“Hi, Jim. I have two questions related to roses. I have two varieties of roses in my flower bed, although I am not sure what variety either are. The one was purchased at the Chicago Botanical Garden a few years ago. It is blooming very well although I am not sure how to prune for the remainder of the season, then how to properly prune in preparation for the winter?
The second rose bush (different variety, I believe) I thought I had removed from my garden 3 years ago, however the vines/bush (no blooms) continues to grow like mad. Since I have not had a bloom in 3 years, should I try to remove it altogether again, or is there a chance it will still bloom?”
I received the following question related to roses from my Ask Me a Question page:
Roses come in several forms, including modern shrub, climbers and ramblers, old garden roses, and modern ever blooming such as hybrid teas, grandifloras, and floribundas. One key about all of them is that they should be pruned in early spring. You can certainly prune off any branches you would like to shape during the summer.
SPRING PRUNING OF ROSES
After the last frost has past is safest to cut into the plant without causing any form of cold damage. You can also base your pruning off of bud growth. When the buds have begun to swell, it is normally a sign to begin pruning. April or May is probably a good time to plan to prune your roses in the Chicago suburbs area where you are located.
FALL PRUNING OF ROSES
You can prune your roses in the fall, so that they are smaller and easier to protect in the winter with a cover. You should cut off just enough to fit them in the cover. Where you make your cut, expect the branch to die back further from winter injury as the branch will be less cold hardy by the pruning cut.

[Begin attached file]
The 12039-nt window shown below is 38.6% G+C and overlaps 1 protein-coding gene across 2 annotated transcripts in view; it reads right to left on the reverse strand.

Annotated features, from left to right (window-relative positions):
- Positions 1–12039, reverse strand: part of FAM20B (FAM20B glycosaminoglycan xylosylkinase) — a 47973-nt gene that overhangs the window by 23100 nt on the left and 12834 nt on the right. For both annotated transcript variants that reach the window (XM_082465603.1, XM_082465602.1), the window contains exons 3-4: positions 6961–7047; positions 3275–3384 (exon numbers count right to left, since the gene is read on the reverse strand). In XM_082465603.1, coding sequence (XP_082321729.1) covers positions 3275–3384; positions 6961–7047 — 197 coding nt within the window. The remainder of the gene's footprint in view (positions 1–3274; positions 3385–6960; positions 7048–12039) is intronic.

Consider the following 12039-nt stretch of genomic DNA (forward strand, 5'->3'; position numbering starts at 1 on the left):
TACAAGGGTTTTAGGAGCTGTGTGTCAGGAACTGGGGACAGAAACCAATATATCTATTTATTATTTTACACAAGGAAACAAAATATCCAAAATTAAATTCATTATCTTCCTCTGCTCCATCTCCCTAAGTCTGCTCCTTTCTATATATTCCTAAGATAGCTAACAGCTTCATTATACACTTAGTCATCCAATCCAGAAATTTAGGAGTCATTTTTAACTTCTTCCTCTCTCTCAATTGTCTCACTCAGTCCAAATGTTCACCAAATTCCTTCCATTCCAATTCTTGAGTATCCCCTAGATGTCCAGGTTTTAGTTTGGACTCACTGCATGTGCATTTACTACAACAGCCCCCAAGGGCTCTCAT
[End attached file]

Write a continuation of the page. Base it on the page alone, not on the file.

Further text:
ROSE NOT BLOOMING
Regarding your second rose question, if you thought you removed the rose, it may be that you did remove the entire rose above the graft union of the plant. This is the point where they attach they rose variety you want (with the pretty flowers) onto a rootstock of a rose you don’t want (no pretty flowers but strong grower of roots).
If this is the case, I would recommend you dig out all the roots as the plant will never be what you want. Note though, more roses these days (especially shrub roses) are being grown on their own roots and therefore what is growing back is indeed the plant you want.
SUN OR FERTILIZER
Roses don’t flower for two main reasons, not enough sun or not enough nutrients. If your rose is in the shade, dig it up and move it to a sunnier spot. The second reason is easier to fix. Fertilize your rose with a good quality rose food. Look for a granular or a liquid fertilizer that mentions roses and you should be fine. Don’t use fertilizer spikes (for anything they don’t work well). I would try the fertilizer first and you may be surprised. Roses are heavy feeders and most people don’t fertilize them enough. Often a little rose food is all they need.
For more on rose fertilizer.